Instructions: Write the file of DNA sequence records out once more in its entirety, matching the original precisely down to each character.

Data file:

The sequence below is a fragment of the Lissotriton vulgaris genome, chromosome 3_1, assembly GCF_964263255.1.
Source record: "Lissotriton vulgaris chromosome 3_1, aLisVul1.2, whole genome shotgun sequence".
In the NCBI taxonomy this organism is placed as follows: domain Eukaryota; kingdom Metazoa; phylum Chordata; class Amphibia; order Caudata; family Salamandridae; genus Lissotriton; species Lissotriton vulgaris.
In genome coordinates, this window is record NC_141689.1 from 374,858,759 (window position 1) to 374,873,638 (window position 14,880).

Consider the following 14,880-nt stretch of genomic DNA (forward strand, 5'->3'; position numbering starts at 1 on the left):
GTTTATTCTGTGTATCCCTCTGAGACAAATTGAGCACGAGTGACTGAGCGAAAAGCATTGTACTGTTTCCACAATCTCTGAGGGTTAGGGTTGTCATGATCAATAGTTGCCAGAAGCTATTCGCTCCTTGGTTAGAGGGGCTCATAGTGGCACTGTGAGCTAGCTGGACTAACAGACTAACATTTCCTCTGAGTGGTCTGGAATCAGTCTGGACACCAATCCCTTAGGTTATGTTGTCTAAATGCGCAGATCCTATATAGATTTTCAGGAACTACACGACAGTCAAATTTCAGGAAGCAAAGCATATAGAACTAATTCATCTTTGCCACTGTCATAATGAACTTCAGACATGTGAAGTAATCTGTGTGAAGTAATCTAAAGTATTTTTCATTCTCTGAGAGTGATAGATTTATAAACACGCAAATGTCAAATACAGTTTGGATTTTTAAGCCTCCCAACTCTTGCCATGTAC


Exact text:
The sequence below is a fragment of the Lissotriton vulgaris genome, chromosome 3_1, assembly GCF_964263255.1.
Source record: "Lissotriton vulgaris chromosome 3_1, aLisVul1.2, whole genome shotgun sequence".
In the NCBI taxonomy this organism is placed as follows: domain Eukaryota; kingdom Metazoa; phylum Chordata; class Amphibia; order Caudata; family Salamandridae; genus Lissotriton; species Lissotriton vulgaris.
In genome coordinates, this window is record NC_141689.1 from 374,858,759 (window position 1) to 374,873,638 (window position 14,880).

Consider the following 14,880-nt stretch of genomic DNA (forward strand, 5'->3'; position numbering starts at 1 on the left):
GTTTATTCTGTGTATCCCTCTGAGACAAATTGAGCACGAGTGACTGAGCGAAAAGCATTGTACTGTTTCCACAATCTCTGAGGGTTAGGGTTGTCATGATCAATAGTTGCCAGAAGCTATTCGCTCCTTGGTTAGAGGGGCTCATAGTGGCACTGTGAGCTAGCTGGACTAACAGACTAACATTTCCTCTGAGTGGTCTGGAATCAGTCTGGACACCAATCCCTTAGGTTATGTTGTCTAAATGCGCAGATCCTATATAGATTTTCAGGAACTACACGACAGTCAAATTTCAGGAAGCAAAGCATATAGAACTAATTCATCTTTGCCACTGTCATAATGAACTTCAGACATGTGAAGTAATCTGTGTGAAGTAATCTAAAGTATTTTTCATTCTCTGAGAGTGATAGATTTATAAACACGCAAATGTCAAATACAGTTTGGATTTTTAAGCCTCCCAACTCTTGCCATGTAC